Updated: Mar 4
Who Is Protecting Aid Workers? The People Behind Security Risk Management
Do not worry if you were not able to join us live for APRA's joint event with GSIF on Friday December 4 2020. APRA's Think Tank team has prepared these takeaways for you.
The Association for Political Risk Analysis (APRA) would like to thank the Global Interagency Security Forum (GISF) for moderating this joint event and contributing to a wonderful discussion concerning security risk management within the humanitarian sector.
During this talk, we heard from representatives of GISF, Christian Aid, Danish Refugee Council, and RNW Media. Our speakers clearly outlined the importance of their work which ensures the safety of the humanitarian sector and the challenges they have faced throughout their career. Particularly, they emphasize that their job is to ensure that the process of policy implementation is made safe and that one’s colleagues avoid any security challenges that could interfere with policy implementation. Our speakers came from a variety of backgrounds, some starting in security, some in the private sector, and all of whom range in their role in the humanitarian risk sector whether it be analyst, journalist, or aid worker. Concurrently, they have experience in a vast amount of places, whether it be Afghanistan, Nigeria, Tunisia, or Kenya, our speakers have experiences in an array of situations ensuring the security of their colleagues and local staff. Once again, we would like to thank everyone who participated, especially our panel for their thought provoking insight.
From our speakers, we gained insight into the day to day activities that someone working in the security risk management of the humanitarian sector faces, and ways to further pursue a career in this field. The duties of working in this sector vary greatly depending on one’s role. For example, it can include delivering training on personal security and risk management, ensuring security of diversity within a company, and adapting to new contexts. Furthermore, this field is rewarding in a multitude of components including the number of global actor’s one gets to interact with and the problem solving capabilities one can enact. This is clearly demonstrated in the role security risk management has on streamlining of policy, where some of our speakers described how they must ensure everything goes as smoothly as possible, to ensure the safe implementation of policy procedures. While it was noted that often this requires a degree of forecasting the possible dangers of a situation, flexibility was a key proponent that was mentioned to be a necessary skill for the job.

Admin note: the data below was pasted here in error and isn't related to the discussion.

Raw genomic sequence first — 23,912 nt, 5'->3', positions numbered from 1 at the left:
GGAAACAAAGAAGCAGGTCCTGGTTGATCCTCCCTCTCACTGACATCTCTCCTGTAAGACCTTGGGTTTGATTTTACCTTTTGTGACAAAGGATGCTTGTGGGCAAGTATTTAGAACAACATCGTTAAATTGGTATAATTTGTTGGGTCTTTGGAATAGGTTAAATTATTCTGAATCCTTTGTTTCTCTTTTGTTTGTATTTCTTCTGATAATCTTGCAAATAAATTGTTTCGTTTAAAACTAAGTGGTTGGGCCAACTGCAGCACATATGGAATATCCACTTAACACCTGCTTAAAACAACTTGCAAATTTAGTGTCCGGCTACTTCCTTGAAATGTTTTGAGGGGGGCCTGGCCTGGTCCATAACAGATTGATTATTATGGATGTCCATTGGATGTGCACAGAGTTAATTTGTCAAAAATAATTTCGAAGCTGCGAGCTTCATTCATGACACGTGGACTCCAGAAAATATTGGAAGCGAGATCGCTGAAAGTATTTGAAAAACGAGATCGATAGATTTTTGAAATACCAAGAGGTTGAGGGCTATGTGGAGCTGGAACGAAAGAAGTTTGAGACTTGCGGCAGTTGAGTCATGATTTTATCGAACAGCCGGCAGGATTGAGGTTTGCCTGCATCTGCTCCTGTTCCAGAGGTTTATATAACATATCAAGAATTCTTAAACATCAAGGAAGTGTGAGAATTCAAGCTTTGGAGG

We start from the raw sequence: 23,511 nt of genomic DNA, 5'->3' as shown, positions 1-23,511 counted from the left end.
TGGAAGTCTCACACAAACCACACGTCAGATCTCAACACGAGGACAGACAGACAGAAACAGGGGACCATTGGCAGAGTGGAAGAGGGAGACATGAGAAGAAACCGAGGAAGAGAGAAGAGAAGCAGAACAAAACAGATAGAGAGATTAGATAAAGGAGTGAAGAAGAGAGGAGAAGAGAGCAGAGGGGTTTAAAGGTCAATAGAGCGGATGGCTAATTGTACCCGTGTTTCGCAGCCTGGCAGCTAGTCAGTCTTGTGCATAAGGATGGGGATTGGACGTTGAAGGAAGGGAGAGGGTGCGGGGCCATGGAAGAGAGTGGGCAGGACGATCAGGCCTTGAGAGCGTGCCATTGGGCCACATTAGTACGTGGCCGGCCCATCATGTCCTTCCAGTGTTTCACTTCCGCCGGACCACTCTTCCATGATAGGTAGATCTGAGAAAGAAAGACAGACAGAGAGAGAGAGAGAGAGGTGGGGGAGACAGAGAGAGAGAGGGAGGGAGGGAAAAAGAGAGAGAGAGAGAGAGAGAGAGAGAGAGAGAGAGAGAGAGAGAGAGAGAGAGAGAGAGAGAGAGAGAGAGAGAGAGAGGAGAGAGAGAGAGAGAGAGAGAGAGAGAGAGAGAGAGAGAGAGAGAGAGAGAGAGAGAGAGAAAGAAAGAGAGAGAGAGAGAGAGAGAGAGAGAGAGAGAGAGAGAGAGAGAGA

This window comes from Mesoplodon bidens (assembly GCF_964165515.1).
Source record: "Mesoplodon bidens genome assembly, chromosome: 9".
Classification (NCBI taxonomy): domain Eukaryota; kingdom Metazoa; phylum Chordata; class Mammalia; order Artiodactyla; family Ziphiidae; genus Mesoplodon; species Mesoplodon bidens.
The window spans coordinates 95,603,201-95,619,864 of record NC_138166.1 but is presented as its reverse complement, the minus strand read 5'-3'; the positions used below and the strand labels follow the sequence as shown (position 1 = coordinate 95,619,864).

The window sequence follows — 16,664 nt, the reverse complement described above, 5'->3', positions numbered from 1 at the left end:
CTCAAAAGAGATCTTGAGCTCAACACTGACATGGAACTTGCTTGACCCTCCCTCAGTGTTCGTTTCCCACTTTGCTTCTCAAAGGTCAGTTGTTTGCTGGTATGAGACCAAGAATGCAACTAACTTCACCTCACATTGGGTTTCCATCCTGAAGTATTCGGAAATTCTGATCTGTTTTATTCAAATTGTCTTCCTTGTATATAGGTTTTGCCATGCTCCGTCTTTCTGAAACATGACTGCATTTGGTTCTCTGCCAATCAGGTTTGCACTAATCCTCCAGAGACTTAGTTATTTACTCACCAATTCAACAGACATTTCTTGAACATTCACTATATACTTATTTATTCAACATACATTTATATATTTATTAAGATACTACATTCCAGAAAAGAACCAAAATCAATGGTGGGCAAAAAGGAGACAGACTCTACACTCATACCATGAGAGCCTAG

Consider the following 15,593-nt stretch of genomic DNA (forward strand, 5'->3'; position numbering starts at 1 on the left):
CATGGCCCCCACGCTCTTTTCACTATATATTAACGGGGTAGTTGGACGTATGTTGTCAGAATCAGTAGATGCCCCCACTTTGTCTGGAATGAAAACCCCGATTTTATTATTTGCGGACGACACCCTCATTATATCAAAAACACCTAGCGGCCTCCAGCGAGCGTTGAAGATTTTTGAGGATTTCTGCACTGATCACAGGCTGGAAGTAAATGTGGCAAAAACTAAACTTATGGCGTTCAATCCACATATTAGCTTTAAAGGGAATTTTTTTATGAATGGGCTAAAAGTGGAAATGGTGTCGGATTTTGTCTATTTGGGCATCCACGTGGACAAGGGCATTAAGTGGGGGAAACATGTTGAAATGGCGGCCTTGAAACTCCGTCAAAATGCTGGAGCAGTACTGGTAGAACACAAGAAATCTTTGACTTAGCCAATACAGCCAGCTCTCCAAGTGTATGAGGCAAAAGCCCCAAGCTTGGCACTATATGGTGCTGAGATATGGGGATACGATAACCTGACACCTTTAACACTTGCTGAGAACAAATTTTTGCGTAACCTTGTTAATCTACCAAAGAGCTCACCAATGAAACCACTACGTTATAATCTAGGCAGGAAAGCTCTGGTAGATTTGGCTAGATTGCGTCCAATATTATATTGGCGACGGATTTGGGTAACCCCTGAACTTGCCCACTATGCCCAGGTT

Some advice our speakers repeated was the sentiment that having a mentor is a necessity as one has impacted each of our speakers’ lives in some fashion, and can play a significant role in encouraging young professionals and masters’ students across sectors. Additionally, it is not necessary to come from a military or security background to partake in humanitarian security risk management, as our panellists demonstrate, this sector contains people from a variety of backgrounds.
While this sector is considered greatly rewarding to our speakers, they also emphasized the reality of several challenges they have faced. It was noted that a key responsibility of humanitarian risk management is to protect staff, whether this be within the company, meaning defending diversity, and ensuring that there is a constant dialogue to ensure an avoidance of unexpected security challenges. Whether it be Managing the global structure, regional offices, and the safety counterparts, working in this field requires flexibility. Often, strategies must adapt to evolving situations, which are further ameliorated by the great deal of collaboration in this field. Throughout this role, there is a range of tasks you are able to accomplish, just as they experience a variety of scenarios through the range of situations they must handle. There was a shared sentiment in regards to the humanitarian sector that people believe in the cause they are working towards, and thus, this is a particularly fulfilling line of work.
Our speakers left us with several points of advice and encouragement, whether it be for those seeking to delve into this sector or who are just curious about the nexus between security and humanitarian aid. First, it is key to be open minded due to the different capabilities that you may be presented with and the ways you can be useful. Flexibility is key, and therefore; it is best to go with the flow of the situation. The goal is to ultimately keep organizations safe, and ensure that policies are achieved without being put in harm's way. Particularly, this field benefited from the great deal of info sharing during the pandemic, and how organizations should adapt to this evolving problem. Another key pointer for being part of this profession is ensuring attention to detail and intellectual curiosity, because you possess an immense amount of responsibility. Overall, it was stated that it is a very rewarding and collaborative type of work which can benefit people from any background. As one speaker noted “you are part of the global strategy of key policies”.
Jessica Sumner is Editor of APRA's Think Tank Team.